But, University regulations are
regulations, and the word is that the
dog has to go, at least to some other
place than the college. That poses
a problem for the friends and
"owners" of Head who are seeking
a home for him. But, a home Is need
ed only until November 24th.
The pLea is for a dog sitter between
now and the 24th. Any interested
parties should contact the Centennial
College or call 475-4150.
There should be some way for
students to air their grievances to
the chancellor, he said. Perhaps the
chancellor could have a weekly open
house where students could talk to
him without going through red tape,
"The chancellor Is just someone you
take for granted," agronomy major
Scott Harris said. "He doesn't really
mean that much to the average stu
dent." Scott said he thinks that the
chancellor acts as a middle man
between the administration, faculty
and Board of Regents. He should take
all the opinions ottered by members
of the University community Into ac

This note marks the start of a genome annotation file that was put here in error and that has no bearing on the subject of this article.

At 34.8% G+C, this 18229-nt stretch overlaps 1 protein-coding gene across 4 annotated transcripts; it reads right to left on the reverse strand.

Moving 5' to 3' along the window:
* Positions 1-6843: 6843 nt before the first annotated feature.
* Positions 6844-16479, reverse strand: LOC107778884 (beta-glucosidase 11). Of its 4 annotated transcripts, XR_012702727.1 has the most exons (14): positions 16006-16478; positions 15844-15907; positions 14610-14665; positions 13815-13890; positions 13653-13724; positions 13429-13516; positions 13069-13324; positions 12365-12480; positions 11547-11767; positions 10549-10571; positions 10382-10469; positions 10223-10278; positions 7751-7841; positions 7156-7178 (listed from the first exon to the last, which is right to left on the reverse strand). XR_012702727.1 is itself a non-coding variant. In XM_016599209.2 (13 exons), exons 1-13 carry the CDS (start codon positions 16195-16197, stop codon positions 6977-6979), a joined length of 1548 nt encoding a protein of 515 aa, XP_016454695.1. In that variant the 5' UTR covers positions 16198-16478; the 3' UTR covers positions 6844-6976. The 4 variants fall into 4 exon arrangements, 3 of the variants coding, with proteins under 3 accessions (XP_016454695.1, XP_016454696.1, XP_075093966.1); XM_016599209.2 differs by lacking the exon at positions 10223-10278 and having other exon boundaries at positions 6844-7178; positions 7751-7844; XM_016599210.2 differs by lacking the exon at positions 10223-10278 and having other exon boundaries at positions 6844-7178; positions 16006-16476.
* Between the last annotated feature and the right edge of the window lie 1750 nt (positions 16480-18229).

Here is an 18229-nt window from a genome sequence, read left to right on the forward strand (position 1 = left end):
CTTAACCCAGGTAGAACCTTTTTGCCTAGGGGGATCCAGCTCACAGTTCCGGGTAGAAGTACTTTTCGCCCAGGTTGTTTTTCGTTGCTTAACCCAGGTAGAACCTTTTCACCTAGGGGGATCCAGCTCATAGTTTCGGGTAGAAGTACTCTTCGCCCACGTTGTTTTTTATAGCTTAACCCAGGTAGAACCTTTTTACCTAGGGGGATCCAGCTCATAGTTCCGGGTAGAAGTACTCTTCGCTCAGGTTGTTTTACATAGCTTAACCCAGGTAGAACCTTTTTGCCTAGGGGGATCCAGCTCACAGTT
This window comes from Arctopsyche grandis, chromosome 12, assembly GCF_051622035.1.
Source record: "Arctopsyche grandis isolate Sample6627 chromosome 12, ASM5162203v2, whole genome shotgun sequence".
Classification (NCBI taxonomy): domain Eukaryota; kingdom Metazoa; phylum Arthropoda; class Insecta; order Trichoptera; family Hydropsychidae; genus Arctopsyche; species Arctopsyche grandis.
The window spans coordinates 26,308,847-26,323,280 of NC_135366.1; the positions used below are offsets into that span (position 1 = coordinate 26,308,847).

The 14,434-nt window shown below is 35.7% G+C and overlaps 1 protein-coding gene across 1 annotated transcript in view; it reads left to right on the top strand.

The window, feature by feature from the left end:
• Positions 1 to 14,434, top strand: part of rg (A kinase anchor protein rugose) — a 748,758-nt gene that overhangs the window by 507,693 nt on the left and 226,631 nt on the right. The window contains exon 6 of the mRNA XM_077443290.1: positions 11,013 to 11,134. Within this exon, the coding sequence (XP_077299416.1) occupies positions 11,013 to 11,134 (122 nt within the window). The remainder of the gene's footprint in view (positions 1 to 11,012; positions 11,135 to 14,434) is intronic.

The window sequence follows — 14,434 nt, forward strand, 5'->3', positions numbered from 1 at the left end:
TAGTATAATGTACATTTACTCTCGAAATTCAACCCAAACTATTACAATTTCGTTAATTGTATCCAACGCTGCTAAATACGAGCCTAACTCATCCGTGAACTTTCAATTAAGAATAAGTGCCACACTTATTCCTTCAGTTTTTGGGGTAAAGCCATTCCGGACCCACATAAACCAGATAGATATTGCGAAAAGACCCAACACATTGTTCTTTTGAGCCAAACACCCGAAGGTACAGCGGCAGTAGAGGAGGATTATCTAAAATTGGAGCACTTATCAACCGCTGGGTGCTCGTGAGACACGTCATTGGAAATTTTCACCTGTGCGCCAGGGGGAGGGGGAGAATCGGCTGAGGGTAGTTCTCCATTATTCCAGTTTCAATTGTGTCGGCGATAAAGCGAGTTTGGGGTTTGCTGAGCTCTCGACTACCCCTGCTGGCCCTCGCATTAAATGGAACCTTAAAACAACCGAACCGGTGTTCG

count before he makes decisions,
Lenard Dodson, a math major, said
the chancellor's main Job is as the
University's head administrator. He
is necessary to hold the different parts
together, Dodson continued.
The main task facing the new
chancellor will be to coordinate the
merger of the University, according
to professor R. E. Gilbert of the
chemical engineering department.
"There are still many decisions to
be made that will determine what
the University system in Nebraska
will be like." he said. "The merger
now is a mess that badly needs to
be straightened out."
Gilbert continued that the chancellor
Is tl:e men in charge of
all three University campuses. He
must make decisions that affect the
entire University structure after re
ceiving information, from his staff
and the staffs of the campus presi
dents. Gilbert said.
The professor commented that If
the merger of the University Is not
finalized and coordinated two full
scale universities might d e v e I o p ia
Along the same lines,
Continued en page 4